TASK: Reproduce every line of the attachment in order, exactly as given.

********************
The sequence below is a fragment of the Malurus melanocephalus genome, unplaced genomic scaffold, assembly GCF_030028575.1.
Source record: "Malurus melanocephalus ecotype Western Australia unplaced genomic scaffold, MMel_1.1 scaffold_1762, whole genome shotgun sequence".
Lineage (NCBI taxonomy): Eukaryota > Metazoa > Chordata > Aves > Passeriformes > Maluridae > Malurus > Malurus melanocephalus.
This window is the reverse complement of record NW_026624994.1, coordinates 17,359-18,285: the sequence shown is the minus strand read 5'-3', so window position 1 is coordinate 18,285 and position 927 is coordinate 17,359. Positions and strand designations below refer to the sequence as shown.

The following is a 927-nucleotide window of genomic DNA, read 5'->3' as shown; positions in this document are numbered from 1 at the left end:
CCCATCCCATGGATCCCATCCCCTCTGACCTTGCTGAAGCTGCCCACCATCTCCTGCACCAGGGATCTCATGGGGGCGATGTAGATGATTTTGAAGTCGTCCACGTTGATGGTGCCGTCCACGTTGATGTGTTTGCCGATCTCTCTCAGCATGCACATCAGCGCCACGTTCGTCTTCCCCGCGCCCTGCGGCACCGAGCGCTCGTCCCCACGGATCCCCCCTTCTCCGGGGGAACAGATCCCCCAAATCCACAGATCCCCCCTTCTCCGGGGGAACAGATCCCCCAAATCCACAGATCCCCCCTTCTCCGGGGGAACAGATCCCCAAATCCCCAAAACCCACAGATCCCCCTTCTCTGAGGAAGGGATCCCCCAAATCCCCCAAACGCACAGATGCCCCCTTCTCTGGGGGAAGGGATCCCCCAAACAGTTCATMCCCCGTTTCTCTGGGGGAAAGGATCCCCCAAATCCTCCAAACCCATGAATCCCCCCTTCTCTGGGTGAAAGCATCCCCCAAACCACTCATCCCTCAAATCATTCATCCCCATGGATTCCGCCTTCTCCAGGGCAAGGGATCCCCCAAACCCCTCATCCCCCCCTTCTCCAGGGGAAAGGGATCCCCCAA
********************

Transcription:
The sequence below is a fragment of the Malurus melanocephalus genome, unplaced genomic scaffold, assembly GCF_030028575.1.
Source record: "Malurus melanocephalus ecotype Western Australia unplaced genomic scaffold, MMel_1.1 scaffold_1762, whole genome shotgun sequence".
Lineage (NCBI taxonomy): Eukaryota > Metazoa > Chordata > Aves > Passeriformes > Maluridae > Malurus > Malurus melanocephalus.
This window is the reverse complement of record NW_026624994.1, coordinates 17,359-18,285: the sequence shown is the minus strand read 5'-3', so window position 1 is coordinate 18,285 and position 927 is coordinate 17,359. Positions and strand designations below refer to the sequence as shown.

The following is a 927-nucleotide window of genomic DNA, read 5'->3' as shown; positions in this document are numbered from 1 at the left end:
CCCATCCCATGGATCCCATCCCCTCTGACCTTGCTGAAGCTGCCCACCATCTCCTGCACCAGGGATCTCATGGGGGCGATGTAGATGATTTTGAAGTCGTCCACGTTGATGGTGCCGTCCACGTTGATGTGTTTGCCGATCTCTCTCAGCATGCACATCAGCGCCACGTTCGTCTTCCCCGCGCCCTGCGGCACCGAGCGCTCGTCCCCACGGATCCCCCCTTCTCCGGGGGAACAGATCCCCCAAATCCACAGATCCCCCCTTCTCCGGGGGAACAGATCCCCCAAATCCACAGATCCCCCCTTCTCCGGGGGAACAGATCCCCAAATCCCCAAAACCCACAGATCCCCCTTCTCTGAGGAAGGGATCCCCCAAATCCCCCAAACGCACAGATGCCCCCTTCTCTGGGGGAAGGGATCCCCCAAACAGTTCATMCCCCGTTTCTCTGGGGGAAAGGATCCCCCAAATCCTCCAAACCCATGAATCCCCCCTTCTCTGGGTGAAAGCATCCCCCAAACCACTCATCCCTCAAATCATTCATCCCCATGGATTCCGCCTTCTCCAGGGCAAGGGATCCCCCAAACCCCTCATCCCCCCCTTCTCCAGGGGAAAGGGATCCCCCAA